In the philosophy of mind, functionalism is the modern successor to behaviourism . Its early advocates were Putnam and Sellars, and its guiding principle is that we can define mental states by a triplet of relations: what typically causes them, what effects they have on other mental states, and what effects they have on behaviour. The definition need not take the form of a simple analysis, but if we could write down the totality of axioms, or postulates, or platitudes that govern our theories about what things are apt to cause (for example) a belief state, what effects it would have on a variety of other mental states, and what effects it is likely to have on behaviour, then we would have done all that is needed to make the state a proper theoretical notion. It would be implicitly defined by these theses. Functionalism is often compared with descriptions of a computer, since according to it mental descriptions correspond to a description of a machine in terms of software, that remains silent about the underlying hardware or ‘realization’ of the program the machine is running. The principal advantages of functionalism include its fit with the way we know of mental states both of ourselves and others, which is via their effects on behaviour and other mental states. As with behaviourism, critics charge that structurally complex items that do not bear mental states might nevertheless imitate the functions that are cited. According to this criticism functionalism is too generous, and would count too many things as having minds. It is also queried whether functionalism is too parochial, able to see mental similarity only when there is causal similarity, when our actual practices of interpretation enable us to ascribe thoughts and desires to persons whose causal structure may be rather different from our own. It may then seem as though beliefs and desires can be ‘ variably realized ’ in causal architectures, just as much as they can be in different neurophysiological states. See also homuncular functionalism, physicalism, Turing test.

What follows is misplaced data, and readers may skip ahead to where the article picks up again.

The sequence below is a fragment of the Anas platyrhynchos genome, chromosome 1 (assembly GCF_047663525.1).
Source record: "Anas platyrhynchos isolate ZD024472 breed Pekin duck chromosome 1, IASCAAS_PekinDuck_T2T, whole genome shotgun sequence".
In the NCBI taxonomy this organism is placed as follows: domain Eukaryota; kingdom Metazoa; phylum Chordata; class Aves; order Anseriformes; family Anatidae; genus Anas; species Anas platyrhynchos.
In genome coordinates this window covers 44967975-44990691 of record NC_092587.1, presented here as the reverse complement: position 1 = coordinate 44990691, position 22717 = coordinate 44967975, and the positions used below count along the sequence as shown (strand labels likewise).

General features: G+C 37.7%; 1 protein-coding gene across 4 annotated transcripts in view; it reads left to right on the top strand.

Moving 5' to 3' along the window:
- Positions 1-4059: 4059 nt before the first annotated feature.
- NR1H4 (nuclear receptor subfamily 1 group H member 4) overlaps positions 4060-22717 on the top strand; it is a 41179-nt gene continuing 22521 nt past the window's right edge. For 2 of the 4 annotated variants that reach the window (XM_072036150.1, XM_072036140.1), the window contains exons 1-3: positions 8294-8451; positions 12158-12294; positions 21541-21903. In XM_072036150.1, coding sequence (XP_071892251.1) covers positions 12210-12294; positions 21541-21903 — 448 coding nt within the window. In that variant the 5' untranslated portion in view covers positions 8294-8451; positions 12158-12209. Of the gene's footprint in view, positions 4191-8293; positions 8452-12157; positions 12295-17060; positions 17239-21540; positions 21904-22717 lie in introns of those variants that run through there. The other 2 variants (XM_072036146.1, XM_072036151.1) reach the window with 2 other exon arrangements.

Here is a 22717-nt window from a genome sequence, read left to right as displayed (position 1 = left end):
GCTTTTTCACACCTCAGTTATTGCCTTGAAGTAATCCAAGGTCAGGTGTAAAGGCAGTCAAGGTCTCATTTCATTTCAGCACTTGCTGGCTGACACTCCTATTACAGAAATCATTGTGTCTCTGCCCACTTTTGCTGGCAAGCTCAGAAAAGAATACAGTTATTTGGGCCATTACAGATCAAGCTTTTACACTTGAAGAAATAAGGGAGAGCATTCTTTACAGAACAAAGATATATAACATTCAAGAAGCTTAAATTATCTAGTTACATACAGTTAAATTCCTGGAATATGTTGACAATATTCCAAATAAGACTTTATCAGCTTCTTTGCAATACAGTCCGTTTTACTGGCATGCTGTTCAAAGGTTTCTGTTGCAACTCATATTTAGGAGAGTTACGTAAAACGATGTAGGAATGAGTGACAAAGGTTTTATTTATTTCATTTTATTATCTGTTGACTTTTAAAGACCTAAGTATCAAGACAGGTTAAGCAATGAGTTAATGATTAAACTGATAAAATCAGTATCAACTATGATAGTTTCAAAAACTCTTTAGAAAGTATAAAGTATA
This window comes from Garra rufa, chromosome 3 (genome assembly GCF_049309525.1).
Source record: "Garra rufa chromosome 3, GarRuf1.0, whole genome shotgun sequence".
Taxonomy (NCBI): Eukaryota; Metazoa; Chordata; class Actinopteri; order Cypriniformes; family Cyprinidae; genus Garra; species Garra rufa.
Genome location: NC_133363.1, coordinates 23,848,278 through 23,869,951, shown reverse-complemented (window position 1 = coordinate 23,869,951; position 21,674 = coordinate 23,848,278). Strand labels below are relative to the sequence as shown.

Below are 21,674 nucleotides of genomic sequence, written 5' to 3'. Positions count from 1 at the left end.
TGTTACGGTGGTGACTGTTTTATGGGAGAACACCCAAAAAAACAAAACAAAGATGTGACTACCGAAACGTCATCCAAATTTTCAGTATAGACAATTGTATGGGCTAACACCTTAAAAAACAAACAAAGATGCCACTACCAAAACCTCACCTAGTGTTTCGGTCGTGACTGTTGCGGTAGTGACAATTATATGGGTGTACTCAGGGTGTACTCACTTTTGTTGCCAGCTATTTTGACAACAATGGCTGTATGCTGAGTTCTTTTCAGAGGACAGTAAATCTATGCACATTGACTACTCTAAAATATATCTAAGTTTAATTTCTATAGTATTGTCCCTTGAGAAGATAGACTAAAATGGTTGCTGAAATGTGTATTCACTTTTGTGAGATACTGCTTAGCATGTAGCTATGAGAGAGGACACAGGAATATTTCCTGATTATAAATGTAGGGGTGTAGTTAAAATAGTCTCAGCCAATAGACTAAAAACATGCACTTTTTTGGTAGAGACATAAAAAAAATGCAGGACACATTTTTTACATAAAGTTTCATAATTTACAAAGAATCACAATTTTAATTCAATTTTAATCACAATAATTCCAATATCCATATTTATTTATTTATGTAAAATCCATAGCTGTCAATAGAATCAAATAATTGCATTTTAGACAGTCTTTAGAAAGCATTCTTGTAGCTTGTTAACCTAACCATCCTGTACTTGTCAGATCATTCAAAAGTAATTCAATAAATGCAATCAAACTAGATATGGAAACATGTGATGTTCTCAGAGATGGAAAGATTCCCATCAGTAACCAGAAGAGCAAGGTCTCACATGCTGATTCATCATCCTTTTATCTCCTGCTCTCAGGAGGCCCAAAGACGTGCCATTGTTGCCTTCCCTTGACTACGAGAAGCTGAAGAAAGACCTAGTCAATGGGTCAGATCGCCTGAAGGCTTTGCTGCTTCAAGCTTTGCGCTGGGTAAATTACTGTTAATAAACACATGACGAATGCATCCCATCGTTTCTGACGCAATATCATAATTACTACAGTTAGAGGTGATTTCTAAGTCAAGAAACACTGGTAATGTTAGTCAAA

Philosophy dictionary. . 2011.

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